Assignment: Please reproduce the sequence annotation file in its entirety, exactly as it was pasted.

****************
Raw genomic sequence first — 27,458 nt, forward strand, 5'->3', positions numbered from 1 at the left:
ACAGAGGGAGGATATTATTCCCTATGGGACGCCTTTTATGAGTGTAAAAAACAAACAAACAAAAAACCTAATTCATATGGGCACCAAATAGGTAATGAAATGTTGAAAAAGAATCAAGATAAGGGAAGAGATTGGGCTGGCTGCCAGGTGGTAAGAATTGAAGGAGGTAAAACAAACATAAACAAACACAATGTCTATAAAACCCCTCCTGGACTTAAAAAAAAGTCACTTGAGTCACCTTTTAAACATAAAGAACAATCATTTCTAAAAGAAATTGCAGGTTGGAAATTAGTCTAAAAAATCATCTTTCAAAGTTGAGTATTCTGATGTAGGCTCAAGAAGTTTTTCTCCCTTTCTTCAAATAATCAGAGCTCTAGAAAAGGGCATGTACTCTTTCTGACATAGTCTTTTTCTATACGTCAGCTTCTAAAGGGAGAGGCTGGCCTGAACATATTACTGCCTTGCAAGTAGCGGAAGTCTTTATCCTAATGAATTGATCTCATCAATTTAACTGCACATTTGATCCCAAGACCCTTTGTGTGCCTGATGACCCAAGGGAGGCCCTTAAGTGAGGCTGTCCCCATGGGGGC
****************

Raw genomic sequence first — 27,458 nt, forward strand, 5'->3', positions numbered from 1 at the left:
ACAGAGGGAGGATATTATTCCCTATGGGACGCCTTTTATGAGTGTAAAAAACAAACAAACAAAAAACCTAATTCATATGGGCACCAAATAGGTAATGAAATGTTGAAAAAGAATCAAGATAAGGGAAGAGATTGGGCTGGCTGCCAGGTGGTAAGAATTGAAGGAGGTAAAACAAACATAAACAAACACAATGTCTATAAAACCCCTCCTGGACTTAAAAAAAAGTCACTTGAGTCACCTTTTAAACATAAAGAACAATCATTTCTAAAAGAAATTGCAGGTTGGAAATTAGTCTAAAAAATCATCTTTCAAAGTTGAGTATTCTGATGTAGGCTCAAGAAGTTTTTCTCCCTTTCTTCAAATAATCAGAGCTCTAGAAAAGGGCATGTACTCTTTCTGACATAGTCTTTTTCTATACGTCAGCTTCTAAAGGGAGAGGCTGGCCTGAACATATTACTGCCTTGCAAGTAGCGGAAGTCTTTATCCTAATGAATTGATCTCATCAATTTAACTGCACATTTGATCCCAAGACCCTTTGTGTGCCTGATGACCCAAGGGAGGCCCTTAAGTGAGGCTGTCCCCATGGGGGC